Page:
Much of the post-McCutcheon discussion has focused on what might follow from the decision: are there other dominos to fall? Some predicted the ban on direct corporate contributions might be in play and noted that there was a case pending for the Supreme Court to consider. But Monday, the Court declined to hear that case.
An Iowa non-profit corporation had challenged that state’s ban on direct contributions from corporations and similar entities to candidates. But in a decision rendered last June, the Eighth Circuit upheld the ban because it served the state’s purpose “in preventing quid pro quo corruption or the appearance of such corruption” – the same interest identified by the Supreme Court in McCutcheon as the only acceptable rationale for such restrictions.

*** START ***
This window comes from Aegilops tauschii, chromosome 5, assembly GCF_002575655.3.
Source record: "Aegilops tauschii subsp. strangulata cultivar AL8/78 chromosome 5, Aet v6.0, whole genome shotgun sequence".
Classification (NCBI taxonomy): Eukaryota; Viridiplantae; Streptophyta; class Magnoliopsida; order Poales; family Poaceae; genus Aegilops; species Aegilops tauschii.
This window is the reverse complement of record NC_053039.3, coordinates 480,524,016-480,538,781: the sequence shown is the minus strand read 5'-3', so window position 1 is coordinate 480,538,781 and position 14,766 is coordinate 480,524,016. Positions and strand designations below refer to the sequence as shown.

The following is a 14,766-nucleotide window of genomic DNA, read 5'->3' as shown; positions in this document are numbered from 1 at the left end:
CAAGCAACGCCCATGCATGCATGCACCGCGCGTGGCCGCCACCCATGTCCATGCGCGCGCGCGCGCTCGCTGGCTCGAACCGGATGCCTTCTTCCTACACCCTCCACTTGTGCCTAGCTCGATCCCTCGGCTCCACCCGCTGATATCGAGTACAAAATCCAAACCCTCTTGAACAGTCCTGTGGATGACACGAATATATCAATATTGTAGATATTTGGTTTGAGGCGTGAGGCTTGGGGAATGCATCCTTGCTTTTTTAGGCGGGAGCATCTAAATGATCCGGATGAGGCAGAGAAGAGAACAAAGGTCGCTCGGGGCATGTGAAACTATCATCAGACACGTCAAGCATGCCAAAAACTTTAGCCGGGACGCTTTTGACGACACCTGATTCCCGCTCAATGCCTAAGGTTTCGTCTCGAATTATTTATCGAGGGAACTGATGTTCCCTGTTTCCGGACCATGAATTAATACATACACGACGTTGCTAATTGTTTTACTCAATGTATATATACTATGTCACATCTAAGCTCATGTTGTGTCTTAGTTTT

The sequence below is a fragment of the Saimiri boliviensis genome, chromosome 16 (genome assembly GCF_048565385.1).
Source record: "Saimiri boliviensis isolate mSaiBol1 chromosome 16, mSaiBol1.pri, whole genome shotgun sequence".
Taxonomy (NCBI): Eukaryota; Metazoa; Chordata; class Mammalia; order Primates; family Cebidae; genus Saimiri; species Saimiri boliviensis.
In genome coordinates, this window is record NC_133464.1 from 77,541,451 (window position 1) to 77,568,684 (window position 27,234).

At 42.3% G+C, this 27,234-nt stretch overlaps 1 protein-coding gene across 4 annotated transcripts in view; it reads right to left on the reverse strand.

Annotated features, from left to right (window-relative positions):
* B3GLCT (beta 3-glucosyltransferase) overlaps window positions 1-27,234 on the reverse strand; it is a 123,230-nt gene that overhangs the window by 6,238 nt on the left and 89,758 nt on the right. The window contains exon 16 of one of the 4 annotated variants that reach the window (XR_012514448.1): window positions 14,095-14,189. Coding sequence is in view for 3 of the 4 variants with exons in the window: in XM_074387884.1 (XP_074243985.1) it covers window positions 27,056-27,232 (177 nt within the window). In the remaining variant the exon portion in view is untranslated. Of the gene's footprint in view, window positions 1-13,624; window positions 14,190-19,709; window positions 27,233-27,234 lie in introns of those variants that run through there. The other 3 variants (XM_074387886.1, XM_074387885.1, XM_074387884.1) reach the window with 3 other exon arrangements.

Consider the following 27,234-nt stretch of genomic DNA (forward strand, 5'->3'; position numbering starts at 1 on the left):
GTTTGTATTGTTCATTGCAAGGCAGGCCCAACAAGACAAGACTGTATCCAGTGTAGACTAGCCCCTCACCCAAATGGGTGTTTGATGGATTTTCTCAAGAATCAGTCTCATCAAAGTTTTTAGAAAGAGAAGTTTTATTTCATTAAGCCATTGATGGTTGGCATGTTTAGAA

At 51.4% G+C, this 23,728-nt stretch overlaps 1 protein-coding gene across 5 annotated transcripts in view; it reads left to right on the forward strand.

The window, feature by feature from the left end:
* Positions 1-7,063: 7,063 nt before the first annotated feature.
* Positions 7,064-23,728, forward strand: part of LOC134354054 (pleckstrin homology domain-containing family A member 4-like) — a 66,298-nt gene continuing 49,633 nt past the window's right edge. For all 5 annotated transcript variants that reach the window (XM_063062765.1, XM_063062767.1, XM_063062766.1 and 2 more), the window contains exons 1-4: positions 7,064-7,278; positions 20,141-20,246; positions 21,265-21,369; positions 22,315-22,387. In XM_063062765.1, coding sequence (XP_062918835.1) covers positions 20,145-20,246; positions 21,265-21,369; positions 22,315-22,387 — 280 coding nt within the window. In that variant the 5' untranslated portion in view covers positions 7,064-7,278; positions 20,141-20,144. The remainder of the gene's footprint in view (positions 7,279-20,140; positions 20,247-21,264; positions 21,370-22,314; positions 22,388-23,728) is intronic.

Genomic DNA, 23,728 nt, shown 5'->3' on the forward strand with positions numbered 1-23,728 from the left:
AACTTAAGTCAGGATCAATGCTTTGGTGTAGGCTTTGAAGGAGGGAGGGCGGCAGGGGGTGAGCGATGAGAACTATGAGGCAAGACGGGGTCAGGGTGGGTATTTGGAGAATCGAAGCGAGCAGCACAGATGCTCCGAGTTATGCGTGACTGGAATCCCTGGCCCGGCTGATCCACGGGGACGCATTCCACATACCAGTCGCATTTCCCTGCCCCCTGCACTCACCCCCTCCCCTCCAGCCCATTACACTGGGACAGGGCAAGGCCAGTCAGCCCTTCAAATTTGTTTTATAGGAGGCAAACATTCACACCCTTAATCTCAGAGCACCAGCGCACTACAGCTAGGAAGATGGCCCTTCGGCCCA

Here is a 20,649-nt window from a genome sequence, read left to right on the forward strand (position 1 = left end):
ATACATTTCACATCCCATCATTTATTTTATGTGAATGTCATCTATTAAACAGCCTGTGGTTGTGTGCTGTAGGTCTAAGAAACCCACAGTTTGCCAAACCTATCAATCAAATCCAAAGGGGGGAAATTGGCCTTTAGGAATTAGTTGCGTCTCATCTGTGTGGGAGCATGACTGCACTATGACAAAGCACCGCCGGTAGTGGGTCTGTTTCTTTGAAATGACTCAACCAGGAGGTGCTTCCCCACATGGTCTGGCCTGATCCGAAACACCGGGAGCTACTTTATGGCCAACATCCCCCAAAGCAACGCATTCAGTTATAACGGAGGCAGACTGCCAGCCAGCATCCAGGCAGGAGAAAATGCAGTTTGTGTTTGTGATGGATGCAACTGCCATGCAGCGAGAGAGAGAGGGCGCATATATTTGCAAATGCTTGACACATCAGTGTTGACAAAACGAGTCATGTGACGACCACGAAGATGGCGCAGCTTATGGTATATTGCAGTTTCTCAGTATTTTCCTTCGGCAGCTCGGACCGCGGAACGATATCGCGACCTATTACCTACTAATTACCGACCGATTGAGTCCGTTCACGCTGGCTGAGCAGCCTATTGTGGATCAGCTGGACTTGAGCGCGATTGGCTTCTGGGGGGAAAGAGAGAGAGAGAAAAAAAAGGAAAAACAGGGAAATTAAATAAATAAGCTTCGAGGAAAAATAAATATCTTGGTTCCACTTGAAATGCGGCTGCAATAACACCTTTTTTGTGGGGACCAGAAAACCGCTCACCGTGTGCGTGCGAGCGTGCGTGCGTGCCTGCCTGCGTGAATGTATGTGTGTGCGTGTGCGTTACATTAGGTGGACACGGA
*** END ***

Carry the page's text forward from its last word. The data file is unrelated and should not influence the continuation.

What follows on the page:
By not taking the case, or even sending it back for reconsideration in light of McCutcheon, the Supreme Court left the Eighth Circuit’s ruling in place. In many ways this is unremarkable – after all, the Supreme Court declines to hear thousands of cases each year. But it appears to signal, especially in light of McCutcheon, that at least for now the Court is reluctant to wade back into the controversial waters of campaign finance.
* Admitted in Maryland, not yet admitted in D.C.